Governor, Health Commissioner Announce $70 Million in Grants for Health Information Technology Implementation
ALBANY, N.Y. (Feb. 19, 2010) - Governor David A. Paterson and State Health Commissioner Richard F. Daines, M.D., today announced three major federal funding awards totaling $70 million through the American Recovery and Reinvestment Act (ARRA) for health information technology in New York.
Governor Paterson said, "Information technology will improve health care by providing doctors with easier and better access to information that can improve the care they provide to patients. Electronic records also allow doctors and specialists to better coordinate care. These new systems will allow us to measures patient outcomes in a comprehensive way that will help improve quality of care."
Commissioner Daines said, "To deliver safe, effective, high quality and affordable care in the 21st century, we need to transform health records from today's largely paper-based system to an electronic, interconnected system. New York has made the development and implementation of a health information infrastructure one of its major health care reforms."
The U.S. Department of Health and Human Services has awarded the New York eHealth Collaborative (NYeC) $26,534,999 as the State's designated entity for statewide health information exchange. NYeC was founded in 2006 by health care leaders across New York State, with the leadership and support of the New York State Department of Health, as a public-private partnership that serves as a focal point for health care stakeholders to build statewide consensus on state health IT policy priorities, and collaborate on regional health IT implementation efforts.
NYeC's key responsibilities include:
- Convening, educating and engaging key constituencies, including health care and health IT leaders across the state;
- Facilitating governance and technical services for a interoperable health information exchange infrastructure through the Statewide Health Information Network for New York (SHIN-NY); and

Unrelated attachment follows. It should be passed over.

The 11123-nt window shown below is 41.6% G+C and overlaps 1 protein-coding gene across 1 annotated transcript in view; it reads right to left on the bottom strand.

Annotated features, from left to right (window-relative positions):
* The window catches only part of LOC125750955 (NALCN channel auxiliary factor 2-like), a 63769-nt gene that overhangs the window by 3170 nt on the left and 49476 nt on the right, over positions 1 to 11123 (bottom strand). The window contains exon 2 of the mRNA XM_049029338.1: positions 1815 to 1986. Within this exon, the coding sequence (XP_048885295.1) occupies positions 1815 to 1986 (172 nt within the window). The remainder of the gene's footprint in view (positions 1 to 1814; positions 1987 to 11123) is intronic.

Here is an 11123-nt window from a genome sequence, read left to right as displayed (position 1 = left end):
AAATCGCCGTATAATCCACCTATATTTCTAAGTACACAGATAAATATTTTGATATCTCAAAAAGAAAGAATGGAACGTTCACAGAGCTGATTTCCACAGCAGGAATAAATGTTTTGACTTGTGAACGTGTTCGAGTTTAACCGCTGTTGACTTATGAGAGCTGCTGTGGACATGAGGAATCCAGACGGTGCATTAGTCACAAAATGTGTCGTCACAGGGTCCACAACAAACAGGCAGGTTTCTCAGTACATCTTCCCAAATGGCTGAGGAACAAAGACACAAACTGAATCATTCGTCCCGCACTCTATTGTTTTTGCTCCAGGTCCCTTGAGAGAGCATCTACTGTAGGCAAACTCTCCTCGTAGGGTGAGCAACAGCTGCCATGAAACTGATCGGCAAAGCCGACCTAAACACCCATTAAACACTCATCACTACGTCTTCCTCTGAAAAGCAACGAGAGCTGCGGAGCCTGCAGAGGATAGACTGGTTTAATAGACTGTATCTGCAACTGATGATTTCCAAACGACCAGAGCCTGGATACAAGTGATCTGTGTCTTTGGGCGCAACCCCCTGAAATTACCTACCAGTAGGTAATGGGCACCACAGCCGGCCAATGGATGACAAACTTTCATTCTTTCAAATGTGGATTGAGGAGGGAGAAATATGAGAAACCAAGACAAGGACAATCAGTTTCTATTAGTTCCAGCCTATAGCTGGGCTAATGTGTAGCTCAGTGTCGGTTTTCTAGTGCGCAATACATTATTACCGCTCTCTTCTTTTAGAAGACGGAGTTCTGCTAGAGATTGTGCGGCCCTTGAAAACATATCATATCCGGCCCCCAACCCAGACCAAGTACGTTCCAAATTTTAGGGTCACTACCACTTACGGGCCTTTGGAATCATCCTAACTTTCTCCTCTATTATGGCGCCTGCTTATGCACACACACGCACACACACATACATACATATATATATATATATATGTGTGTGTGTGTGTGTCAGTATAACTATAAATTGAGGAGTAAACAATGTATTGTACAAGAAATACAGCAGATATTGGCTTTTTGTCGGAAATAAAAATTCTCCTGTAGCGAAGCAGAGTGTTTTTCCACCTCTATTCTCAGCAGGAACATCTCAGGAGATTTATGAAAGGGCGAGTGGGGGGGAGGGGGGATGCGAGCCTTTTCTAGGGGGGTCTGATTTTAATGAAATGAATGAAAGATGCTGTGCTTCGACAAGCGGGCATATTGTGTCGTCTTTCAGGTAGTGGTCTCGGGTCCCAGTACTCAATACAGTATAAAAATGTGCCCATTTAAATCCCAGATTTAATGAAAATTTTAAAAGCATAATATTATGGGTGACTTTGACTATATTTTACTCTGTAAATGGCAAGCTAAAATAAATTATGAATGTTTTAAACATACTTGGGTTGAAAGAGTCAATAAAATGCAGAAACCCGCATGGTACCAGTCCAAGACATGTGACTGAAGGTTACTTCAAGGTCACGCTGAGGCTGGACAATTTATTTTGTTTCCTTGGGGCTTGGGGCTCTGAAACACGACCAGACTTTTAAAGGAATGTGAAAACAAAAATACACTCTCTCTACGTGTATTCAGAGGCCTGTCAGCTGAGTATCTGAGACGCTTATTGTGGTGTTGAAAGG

- Evaluating and establishing accountability measures for New York State's health IT strategy.
"Patients typically see multiple health care providers and therefore need their medical records to move with them securely from provider to provider," Commissioner Daines said. "We know that costly and dangerous medical decisions are made daily based on incomplete information. Electronic health records are not useful by themselves, but require a health information infrastructure to ensure that the information moves within the health care community to each patient's providers. This award will further advance the critical health information infrastructure to improve care for New Yorkers."
Federal stimulus funds are also financing the efforts of two Regional Health Information Technology Extension Centers in New York to advance health information technology strategy by helping primary care physicians select and establish electronic health recordkeeping systems.
NYeC will receive $22,364,782 and the New York City Department of Health and Mental Hygiene (NYCDOHMH) will receive $21,754,010 to support more than 9,000 primary care physicians who select and implement electronic health records (EHR) systems and qualify for federal incentive payments. NYeC's efforts will be focused outside New York City, while NYCDOHMH will concentrate its efforts on City-based providers.
"These two awards are especially important to help health care providers choose a quality health IT system," Commissioner Daines said. "Providers face challenging tasks with health IT – including assessing needs, selecting and negotiating with a system vendor or reseller, implementing project management, and instituting workflow changes to improve clinical performance and ultimately, outcomes."
NYeC and NYCDOHMH will furnish education, outreach, and technical assistance to help health care providers select, implement, and use certified EHRs in a way to improve the quality and value of health care. NYeC and NYCDOHMH will also help providers achieve, through appropriate available infrastructures, exchange of health information in compliance with applicable statutory and regulatory requirements, and patient preferences.
The American Recovery and Reinvestment Act of 2009 (ARRA) includes provisions to promote meaningful use of health information technology to improve the quality and value of American health care.
New York has positioned itself well to qualify for this funding. In early 2007, the Executive Chamber created the Office of Health Information Technology within the New York State Department of Health to coordinate health IT programs and policies across public and private health care sectors. The goals coincide with national efforts to have interoperability across health care settings.
To date, New York has funded more than $260 million in grants to deploy and develop health IT infrastructure within the state. The grants are funded through the Health Care Efficiency and Affordability Law for New Yorkers – HEAL NY – and are supplemented by more than $280 million in private investment.